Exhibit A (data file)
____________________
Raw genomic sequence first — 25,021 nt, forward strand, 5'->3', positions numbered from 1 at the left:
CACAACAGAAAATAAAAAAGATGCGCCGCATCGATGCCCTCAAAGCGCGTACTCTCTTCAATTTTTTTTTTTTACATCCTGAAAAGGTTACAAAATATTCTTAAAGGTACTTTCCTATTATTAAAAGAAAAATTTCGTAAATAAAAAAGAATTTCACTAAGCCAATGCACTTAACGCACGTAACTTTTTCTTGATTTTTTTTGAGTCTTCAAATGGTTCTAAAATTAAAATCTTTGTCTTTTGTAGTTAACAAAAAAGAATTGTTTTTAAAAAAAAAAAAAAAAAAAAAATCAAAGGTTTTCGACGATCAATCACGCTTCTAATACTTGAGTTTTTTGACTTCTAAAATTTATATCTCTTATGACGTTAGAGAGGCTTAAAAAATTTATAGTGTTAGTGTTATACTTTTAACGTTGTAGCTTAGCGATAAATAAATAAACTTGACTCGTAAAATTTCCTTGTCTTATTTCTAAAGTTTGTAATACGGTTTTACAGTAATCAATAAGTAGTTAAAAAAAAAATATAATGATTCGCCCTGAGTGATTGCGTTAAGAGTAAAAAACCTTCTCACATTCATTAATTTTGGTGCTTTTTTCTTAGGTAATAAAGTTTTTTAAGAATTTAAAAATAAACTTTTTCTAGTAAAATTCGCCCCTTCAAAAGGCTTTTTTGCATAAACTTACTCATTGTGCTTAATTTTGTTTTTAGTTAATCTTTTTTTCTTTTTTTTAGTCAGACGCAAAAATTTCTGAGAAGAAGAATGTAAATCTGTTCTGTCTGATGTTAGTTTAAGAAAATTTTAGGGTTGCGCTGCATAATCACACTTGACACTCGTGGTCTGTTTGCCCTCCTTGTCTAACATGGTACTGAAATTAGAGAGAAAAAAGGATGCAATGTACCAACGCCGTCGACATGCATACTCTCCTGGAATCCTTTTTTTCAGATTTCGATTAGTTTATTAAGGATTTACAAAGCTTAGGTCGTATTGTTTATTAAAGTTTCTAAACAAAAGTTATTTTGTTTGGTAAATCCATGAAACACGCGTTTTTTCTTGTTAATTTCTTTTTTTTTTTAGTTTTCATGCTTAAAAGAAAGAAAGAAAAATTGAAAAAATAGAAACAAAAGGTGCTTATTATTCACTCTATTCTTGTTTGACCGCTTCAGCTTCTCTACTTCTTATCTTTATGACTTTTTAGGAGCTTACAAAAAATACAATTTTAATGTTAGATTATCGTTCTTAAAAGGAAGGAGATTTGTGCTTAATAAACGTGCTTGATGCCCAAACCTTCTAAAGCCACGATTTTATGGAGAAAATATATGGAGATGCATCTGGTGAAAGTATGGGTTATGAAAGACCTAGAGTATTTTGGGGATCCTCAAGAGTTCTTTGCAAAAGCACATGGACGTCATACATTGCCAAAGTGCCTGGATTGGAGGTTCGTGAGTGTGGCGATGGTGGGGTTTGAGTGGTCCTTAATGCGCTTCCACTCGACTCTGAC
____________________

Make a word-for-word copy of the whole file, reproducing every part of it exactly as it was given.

Raw genomic sequence first — 25,021 nt, forward strand, 5'->3', positions numbered from 1 at the left:
CACAACAGAAAATAAAAAAGATGCGCCGCATCGATGCCCTCAAAGCGCGTACTCTCTTCAATTTTTTTTTTTTACATCCTGAAAAGGTTACAAAATATTCTTAAAGGTACTTTCCTATTATTAAAAGAAAAATTTCGTAAATAAAAAAGAATTTCACTAAGCCAATGCACTTAACGCACGTAACTTTTTCTTGATTTTTTTTGAGTCTTCAAATGGTTCTAAAATTAAAATCTTTGTCTTTTGTAGTTAACAAAAAAGAATTGTTTTTAAAAAAAAAAAAAAAAAAAAAATCAAAGGTTTTCGACGATCAATCACGCTTCTAATACTTGAGTTTTTTGACTTCTAAAATTTATATCTCTTATGACGTTAGAGAGGCTTAAAAAATTTATAGTGTTAGTGTTATACTTTTAACGTTGTAGCTTAGCGATAAATAAATAAACTTGACTCGTAAAATTTCCTTGTCTTATTTCTAAAGTTTGTAATACGGTTTTACAGTAATCAATAAGTAGTTAAAAAAAAAATATAATGATTCGCCCTGAGTGATTGCGTTAAGAGTAAAAAACCTTCTCACATTCATTAATTTTGGTGCTTTTTTCTTAGGTAATAAAGTTTTTTAAGAATTTAAAAATAAACTTTTTCTAGTAAAATTCGCCCCTTCAAAAGGCTTTTTTGCATAAACTTACTCATTGTGCTTAATTTTGTTTTTAGTTAATCTTTTTTTCTTTTTTTTAGTCAGACGCAAAAATTTCTGAGAAGAAGAATGTAAATCTGTTCTGTCTGATGTTAGTTTAAGAAAATTTTAGGGTTGCGCTGCATAATCACACTTGACACTCGTGGTCTGTTTGCCCTCCTTGTCTAACATGGTACTGAAATTAGAGAGAAAAAAGGATGCAATGTACCAACGCCGTCGACATGCATACTCTCCTGGAATCCTTTTTTTCAGATTTCGATTAGTTTATTAAGGATTTACAAAGCTTAGGTCGTATTGTTTATTAAAGTTTCTAAACAAAAGTTATTTTGTTTGGTAAATCCATGAAACACGCGTTTTTTCTTGTTAATTTCTTTTTTTTTTTAGTTTTCATGCTTAAAAGAAAGAAAGAAAAATTGAAAAAATAGAAACAAAAGGTGCTTATTATTCACTCTATTCTTGTTTGACCGCTTCAGCTTCTCTACTTCTTATCTTTATGACTTTTTAGGAGCTTACAAAAAATACAATTTTAATGTTAGATTATCGTTCTTAAAAGGAAGGAGATTTGTGCTTAATAAACGTGCTTGATGCCCAAACCTTCTAAAGCCACGATTTTATGGAGAAAATATATGGAGATGCATCTGGTGAAAGTATGGGTTATGAAAGACCTAGAGTATTTTGGGGATCCTCAAGAGTTCTTTGCAAAAGCACATGGACGTCATACATTGCCAAAGTGCCTGGATTGGAGGTTCGTGAGTGTGGCGATGGTGGGGTTTGAGTGGTCCTTAATGCGCTTCCACTCGACTCTGAC